Snowbows and A Quick Transition To Winter

This post is a celebration of the beauty and invigoration fresh snow, and early winter days when a cold nose is not a drudgery. Instead, a rosy tip is acknowledged as punctuation to an exciting time as the season changes. During the early days of winter, fall has not quite relinquished its beauty. Animals and humans alike are fat-and-happy.

Setting the poetry and light thesis statement aside, to all who read this, beware! Winter is here in Alaska, and for my friends in the lower 48, it seems it will descend upon you in short order! On Thursday a friend and I left for the North Slope for some caribou hunting (Note : I can’t leave that story open ended. I was archery hunting, and was a mere 3 seconds from success on two occasions but did not have the chance to deliver the coup de gras on some keen caribou.) The trip over the Brooks Range was marred by sloppy roads and rain. My truck was caked in thick mud which was slippery to walk on, not to mention drive on. Fast forward 60 hours, and the trip south revealed 8 inches of snow 80 miles north of Fairbanks which had fallen in our absence. What a change, and so quickly! It is likely that winter is here to stay, temperatures are staying around freezing during the day and dipping to the lower teens at night.

The snow did bring some incredible beauty as only a first snow can. Rivers were still flowing, and the bending branches of snow-laden spruce leaned into river channels along the Dalton. On Wickersham Dome ghost-trees already heavy with their first layer of hoar frost for the year kept silent sentry.

This black-and-white photo captures the flowing stream and the contrast of fresh snow to the water.
This black-and-white photo captures the flowing stream and the contrast of fresh snow to the water.
The river just south of Chandlar Shelf was open and flowing, but probably not for long. Ice shelves covered a lot the river.
The river just south of Chandlar Shelf was open and flowing, but probably not for long. Ice shelves covered a lot the river.
A slowly flowing streams meanders past snow-covered banks. So beautiful!
A slowly flowing streams meanders past snow-covered banks. So beautiful!
Some lingering dwarf birch leaves are ringed in hoar frost on Wickersham Dome.
Some lingering dwarf birch leaves are ringed in hoar frost on Wickersham Dome.
Wickerhsam Dome Spruces
Snow-covered spruces on Wickersham Dome

I did observe a very novel phenomenon – I would love to hear if anyone has witnessed this before! Behold, the snowbow. On our drive home we were met by gray skies and the hills were wreathed in falling snow. However, at the end of the Dalton Highway the sun broke and the landscape was lit as far as the eye could see. A snow cloud hanging low to the north of us caught the rays and formed a snowbow. I have seen many sundogs, but had never seen a rainbow caused by snow crystals.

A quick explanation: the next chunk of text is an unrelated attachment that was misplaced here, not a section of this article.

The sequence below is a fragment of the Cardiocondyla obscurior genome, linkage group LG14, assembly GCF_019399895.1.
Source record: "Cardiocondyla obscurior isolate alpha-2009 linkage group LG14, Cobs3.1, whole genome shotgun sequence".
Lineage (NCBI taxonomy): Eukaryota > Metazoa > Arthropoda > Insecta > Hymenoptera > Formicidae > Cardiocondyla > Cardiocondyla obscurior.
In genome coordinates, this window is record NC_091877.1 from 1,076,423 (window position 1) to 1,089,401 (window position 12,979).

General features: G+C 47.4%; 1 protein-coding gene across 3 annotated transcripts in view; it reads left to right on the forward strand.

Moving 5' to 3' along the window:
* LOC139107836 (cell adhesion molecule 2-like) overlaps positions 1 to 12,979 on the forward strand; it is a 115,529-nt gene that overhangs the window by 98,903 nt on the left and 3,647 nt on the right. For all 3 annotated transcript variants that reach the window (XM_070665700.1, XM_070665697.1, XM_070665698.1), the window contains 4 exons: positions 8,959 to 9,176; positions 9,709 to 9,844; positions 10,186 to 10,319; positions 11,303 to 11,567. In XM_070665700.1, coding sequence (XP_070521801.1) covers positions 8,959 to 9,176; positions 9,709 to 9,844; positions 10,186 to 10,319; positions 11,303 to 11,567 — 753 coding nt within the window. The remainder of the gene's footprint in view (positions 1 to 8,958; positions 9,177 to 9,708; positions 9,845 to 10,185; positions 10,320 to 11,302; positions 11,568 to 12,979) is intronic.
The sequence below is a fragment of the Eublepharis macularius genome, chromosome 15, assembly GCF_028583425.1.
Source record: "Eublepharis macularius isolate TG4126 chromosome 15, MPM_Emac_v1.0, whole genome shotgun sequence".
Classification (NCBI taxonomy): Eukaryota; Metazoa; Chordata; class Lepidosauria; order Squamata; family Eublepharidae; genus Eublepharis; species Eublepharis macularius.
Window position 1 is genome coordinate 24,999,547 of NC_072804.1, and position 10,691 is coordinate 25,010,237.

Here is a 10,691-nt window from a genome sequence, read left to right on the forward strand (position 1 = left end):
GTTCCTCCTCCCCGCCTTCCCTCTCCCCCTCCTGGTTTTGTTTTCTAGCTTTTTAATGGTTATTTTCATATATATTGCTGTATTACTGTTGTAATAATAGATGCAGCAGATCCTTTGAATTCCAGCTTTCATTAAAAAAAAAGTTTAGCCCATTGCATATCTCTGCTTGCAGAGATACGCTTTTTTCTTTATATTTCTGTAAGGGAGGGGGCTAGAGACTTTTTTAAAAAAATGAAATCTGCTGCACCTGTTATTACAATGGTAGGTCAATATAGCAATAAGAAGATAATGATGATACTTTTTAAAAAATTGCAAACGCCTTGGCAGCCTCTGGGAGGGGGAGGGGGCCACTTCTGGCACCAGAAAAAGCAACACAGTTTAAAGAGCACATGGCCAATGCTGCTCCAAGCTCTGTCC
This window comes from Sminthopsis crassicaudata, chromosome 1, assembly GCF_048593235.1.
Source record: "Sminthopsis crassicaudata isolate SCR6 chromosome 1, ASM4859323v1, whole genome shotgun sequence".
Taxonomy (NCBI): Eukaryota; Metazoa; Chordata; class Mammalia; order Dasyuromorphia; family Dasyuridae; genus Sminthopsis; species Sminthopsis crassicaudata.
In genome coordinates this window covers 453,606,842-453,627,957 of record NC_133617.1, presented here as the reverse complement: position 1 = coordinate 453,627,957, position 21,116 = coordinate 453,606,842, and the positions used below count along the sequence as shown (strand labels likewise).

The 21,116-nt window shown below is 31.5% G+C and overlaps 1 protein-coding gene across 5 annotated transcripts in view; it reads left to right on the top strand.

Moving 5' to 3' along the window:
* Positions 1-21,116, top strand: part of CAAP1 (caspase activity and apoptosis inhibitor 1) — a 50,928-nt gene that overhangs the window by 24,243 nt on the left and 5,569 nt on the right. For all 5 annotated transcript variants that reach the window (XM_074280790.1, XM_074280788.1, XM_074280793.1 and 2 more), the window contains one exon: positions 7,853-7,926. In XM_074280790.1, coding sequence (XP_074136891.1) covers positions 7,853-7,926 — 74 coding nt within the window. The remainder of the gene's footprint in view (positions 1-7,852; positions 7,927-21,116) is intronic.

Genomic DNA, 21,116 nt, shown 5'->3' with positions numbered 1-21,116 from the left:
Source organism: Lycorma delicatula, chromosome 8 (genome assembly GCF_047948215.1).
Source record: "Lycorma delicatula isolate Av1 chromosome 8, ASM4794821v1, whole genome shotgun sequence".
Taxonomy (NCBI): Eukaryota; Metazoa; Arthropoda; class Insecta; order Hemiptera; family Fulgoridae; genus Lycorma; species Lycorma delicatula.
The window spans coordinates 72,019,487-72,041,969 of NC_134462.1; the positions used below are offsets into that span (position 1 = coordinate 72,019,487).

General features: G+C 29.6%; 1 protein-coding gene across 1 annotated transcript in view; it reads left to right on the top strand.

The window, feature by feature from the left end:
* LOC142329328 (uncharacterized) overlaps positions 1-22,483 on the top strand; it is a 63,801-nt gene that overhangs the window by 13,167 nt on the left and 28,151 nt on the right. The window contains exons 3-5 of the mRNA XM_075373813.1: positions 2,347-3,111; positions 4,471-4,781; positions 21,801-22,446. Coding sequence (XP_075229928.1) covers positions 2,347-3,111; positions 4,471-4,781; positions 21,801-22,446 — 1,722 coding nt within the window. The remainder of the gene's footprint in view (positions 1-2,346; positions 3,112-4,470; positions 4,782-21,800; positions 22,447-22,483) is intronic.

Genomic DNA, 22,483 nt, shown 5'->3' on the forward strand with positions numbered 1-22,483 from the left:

Here's a phenomenon I had never seen - the snowbow! Although the colors were not as vibrant as a rainbow it was still beautiful. Has anyone else had the chance to see this before??
Here’s a new phenomenon – the snowbow! Although the colors were not as vibrant as a rainbow it was still beautiful. Has anyone else had the chance to see this before??
A full snowbow! The sun broke through at just the right time to create this stunning landscape. Pretty cool!
A full snowbow! The sun broke through at just the right time to create this stunning landscape. Pretty cool!

I will leave you with this northern hawk owl which was a great bird to see along the way. These birds are known for their boreal habits. They spend the days on spruces watching for rodents and can be hard to spot. This was my first time seeing this bird, although they do occur in Minnesota in the winters during owl irruptions (i.e. owls heading further south than their ‘normal’ range due to environmental or food conditions). The clip below is a short one of a hawk owl behavior, cleaning.

This northern hawk owl was a real treat as we headed south. They are boreal forest feeders which migrate south in the winters. They are known for hunting during the day by perching on the tops of spruces looking for rodents. This black-and-white photo captures the snowy landscape of a hunting hawk owl.
This northern hawk owl was a real treat as we headed south. They are boreal forest feeders which migrate south in the winters. They are known for hunting during the day by perching on the tops of spruces looking for rodents. This black-and-white photo captures the snowy landscape of a hunting hawk owl.

 

8 thoughts on “Snowbows and A Quick Transition To Winter”

  1. I have always admired the black and white images captured by Ansel Adams. Your photo of the river and spruce trees is stunning, motion contrasts with stillness that takes your eye through the entire image. The hunt for sustenance continues as does the hunt for these great, off-the-beaten-path pics. Glad you’re back safely:)

  2. Every time you blog, you have at least one stunner. The first photo was the bestest. B & W accentuates the color-devoid landscape. I’ve seen many moving-water shots, but the stark angularity and stand-alone singularity of the rock sentinel makes this one outstanding. If you enlarge the rock, you can see a delicate ice crystal rim at waterline. Similarily, the enlargement reveals special surface texturing as the current wends its way around the rock.

    1. It’s amazing how a few seconds can make a difference. What actually makes that shot is the sunlight off the river leading you to the other bank. I had taken a shot very similar to this from nearly the same location, but with no sunlight. Without the light, it was just a picture. Tiny changes, big difference!

  3. Thanks Sandy! And, you’re welcome! 🙂 There are a few hawk owls In Minnesota at Sax Zim Bog each winter, but I haven’t seen one there yet. I hope to this winter!

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